If you’ve ever dreamed of creating your own video game, Magic of Stella is most certainly a show you’ll want to pay attention to. Though it features a protagonist who didn’t exactly grow up with dreams of joining the industry (or many dreams at all, it seems), it’s an interesting and candid look into how game development teams realistically get their start.

But more than that, it’s a lighthearted tale of how video games can bring people together, even if it seems they’d hardly spend time together otherwise.

Magic of Stella is infused with video game references from its opening, which features some gorgeous pixel art to the game-making process referenced by the characters in the show. Anyone who grew up with classic consoles can appreciate the look of these retro figures, and it adds a layer of authenticity to the series that sets the stage for

The story centers around an unassuming high school student named Tamaki Honda, who’s enjoying her first day at school perusing the various clubs on offer. There’s a veritable bazaar of different organizations to join–of varying sizes and member counts–but somehow Tamaki ends up with the SNS Club: a ragtag bunch of students who come together to create doujin games.

Their first work was molded into a finished product, thanks to their former club leader who graduated the year prior, but now they seem to be languishing. They’re not quite sure what they have going on anymore, especially after losing their leader. They need direction. They need purpose. Maybe they just need to look further inside themselves.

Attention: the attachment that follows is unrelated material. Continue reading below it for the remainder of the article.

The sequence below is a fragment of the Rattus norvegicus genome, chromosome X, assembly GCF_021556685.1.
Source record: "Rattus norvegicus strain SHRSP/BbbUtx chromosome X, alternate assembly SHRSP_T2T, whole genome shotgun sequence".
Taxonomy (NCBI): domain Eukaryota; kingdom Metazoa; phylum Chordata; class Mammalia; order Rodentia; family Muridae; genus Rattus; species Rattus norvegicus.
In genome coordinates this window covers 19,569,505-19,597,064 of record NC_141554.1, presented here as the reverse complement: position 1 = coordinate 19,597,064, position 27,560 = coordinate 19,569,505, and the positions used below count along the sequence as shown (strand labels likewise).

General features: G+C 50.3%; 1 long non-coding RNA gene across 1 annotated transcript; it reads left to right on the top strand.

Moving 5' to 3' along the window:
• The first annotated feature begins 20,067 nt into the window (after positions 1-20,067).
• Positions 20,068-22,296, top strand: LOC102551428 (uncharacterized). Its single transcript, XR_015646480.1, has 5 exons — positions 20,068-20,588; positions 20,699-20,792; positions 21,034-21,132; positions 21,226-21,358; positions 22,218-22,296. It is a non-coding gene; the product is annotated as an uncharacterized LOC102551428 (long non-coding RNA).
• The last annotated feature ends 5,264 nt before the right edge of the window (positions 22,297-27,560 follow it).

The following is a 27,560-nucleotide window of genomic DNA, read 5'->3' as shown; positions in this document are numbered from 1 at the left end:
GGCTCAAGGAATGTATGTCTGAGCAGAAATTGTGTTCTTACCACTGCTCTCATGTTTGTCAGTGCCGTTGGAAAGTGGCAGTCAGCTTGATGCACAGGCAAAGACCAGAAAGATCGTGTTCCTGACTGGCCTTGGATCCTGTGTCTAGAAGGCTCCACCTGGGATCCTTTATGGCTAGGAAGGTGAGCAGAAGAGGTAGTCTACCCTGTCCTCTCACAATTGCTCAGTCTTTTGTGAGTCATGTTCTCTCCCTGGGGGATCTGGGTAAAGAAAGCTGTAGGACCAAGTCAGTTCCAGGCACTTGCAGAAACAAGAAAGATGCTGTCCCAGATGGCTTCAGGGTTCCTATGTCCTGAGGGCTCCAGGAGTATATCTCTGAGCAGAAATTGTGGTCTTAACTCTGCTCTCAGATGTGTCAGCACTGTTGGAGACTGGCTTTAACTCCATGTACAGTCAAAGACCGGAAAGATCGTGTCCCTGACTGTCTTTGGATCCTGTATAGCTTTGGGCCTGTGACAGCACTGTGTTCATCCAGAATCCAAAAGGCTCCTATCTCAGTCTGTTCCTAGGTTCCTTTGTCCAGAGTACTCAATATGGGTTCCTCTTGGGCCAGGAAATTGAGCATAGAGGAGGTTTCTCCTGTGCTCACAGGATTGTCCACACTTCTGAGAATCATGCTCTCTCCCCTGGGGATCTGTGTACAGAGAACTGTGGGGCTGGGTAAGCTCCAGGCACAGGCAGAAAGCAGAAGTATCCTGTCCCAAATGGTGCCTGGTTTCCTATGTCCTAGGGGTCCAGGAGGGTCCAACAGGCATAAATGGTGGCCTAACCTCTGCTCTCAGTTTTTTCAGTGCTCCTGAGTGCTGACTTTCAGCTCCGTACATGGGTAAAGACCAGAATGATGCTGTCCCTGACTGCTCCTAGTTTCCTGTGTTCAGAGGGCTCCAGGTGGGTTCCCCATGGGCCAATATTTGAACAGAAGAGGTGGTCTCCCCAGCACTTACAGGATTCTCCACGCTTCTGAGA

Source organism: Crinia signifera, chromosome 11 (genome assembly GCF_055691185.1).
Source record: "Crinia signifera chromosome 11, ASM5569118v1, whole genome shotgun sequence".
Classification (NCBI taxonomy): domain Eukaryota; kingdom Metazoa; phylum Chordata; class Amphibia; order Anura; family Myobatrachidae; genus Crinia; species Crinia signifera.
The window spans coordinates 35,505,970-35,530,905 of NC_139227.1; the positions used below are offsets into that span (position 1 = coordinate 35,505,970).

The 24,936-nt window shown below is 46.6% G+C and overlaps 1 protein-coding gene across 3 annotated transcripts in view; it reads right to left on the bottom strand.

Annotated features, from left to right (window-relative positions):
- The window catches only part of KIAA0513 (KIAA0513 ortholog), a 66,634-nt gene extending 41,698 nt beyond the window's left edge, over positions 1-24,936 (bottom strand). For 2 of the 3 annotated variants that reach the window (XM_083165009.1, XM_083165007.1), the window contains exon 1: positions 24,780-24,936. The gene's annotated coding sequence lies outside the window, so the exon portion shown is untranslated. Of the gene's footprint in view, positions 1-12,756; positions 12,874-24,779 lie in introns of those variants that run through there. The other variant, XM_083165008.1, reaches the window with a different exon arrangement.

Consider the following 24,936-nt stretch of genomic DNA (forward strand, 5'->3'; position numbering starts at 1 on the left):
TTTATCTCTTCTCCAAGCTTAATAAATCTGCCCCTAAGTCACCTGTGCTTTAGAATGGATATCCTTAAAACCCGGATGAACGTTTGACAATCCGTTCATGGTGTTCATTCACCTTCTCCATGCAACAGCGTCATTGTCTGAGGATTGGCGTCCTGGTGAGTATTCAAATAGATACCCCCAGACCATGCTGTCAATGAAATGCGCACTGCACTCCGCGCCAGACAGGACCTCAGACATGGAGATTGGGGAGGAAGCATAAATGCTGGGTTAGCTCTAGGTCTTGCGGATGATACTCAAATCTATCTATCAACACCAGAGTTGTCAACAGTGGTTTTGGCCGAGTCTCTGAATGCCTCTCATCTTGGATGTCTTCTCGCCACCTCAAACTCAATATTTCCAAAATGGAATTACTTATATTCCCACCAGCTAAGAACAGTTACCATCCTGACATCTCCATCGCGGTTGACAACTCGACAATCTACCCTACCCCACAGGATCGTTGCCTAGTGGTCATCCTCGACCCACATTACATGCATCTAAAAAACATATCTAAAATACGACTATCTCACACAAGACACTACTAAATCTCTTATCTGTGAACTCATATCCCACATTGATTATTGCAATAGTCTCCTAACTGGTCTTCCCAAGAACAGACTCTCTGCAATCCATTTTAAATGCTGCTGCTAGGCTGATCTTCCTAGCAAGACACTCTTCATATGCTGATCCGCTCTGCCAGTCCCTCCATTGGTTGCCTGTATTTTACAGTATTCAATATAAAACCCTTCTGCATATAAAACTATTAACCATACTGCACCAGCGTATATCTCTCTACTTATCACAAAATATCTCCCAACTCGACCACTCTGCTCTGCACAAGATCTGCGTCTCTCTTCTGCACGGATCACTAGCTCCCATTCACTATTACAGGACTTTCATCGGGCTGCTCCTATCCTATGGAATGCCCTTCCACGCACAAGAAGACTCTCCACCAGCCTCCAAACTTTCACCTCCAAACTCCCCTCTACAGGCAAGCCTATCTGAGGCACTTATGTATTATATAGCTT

When Tamaki and her best friend wander over to the SNS Club and try out their doujin game, they’re enthralled. And while Tamaki’s best friend Yumine Fuda (a fujoshi who joins the Illustration Club) is already spoken for when it comes to her after-school activities, it turns out Tamaki has found something she enjoys doing. She’s an illustrator herself, which is what the SNS Club is looking for so they can work on their next game. And while she’s only really good at shounen manga with gruff-looking male characters, she’s got a talent the group can work with.

The SNS Club is comprised of some of the most neurotic students you’ll ever see. The member responsible for the background music seems destroyed by the thought that Tamaki and her friend didn’t notice the music at first, and the rest of the club members hardly seem as though they get out much beyond working day and night on their projects. You get the impression they’re a pretty strange group, but there’s a lot of love between them and in what they do.

Though the anime hasn’t aired many episodes just yet, I get the sense that this bunch of misfits (just look at Tamaki at the beginning of the episode) is going to come together and make something truly special–just like video games can unite groups in the real world.

It’s a lot like smaller video game studios, actually. These groups aren’t simply drawn together automatically by their love of games or anything like that. Sometimes they barely even know each other–or it seems the individuals involved in the process aren’t even that in-the-know or interested in the game-making business. It can happen that the creators themselves might not even play games but come up with one idea one day that ends up being a smash hit.

But in the end,┬áit’s a small group of impassioned individuals brought together by one common goal: to make a product that people enjoy.

I’m looking forward to seeing how close this new group of friends becomes.

Magic of Stella can be viewed on Daisuki.

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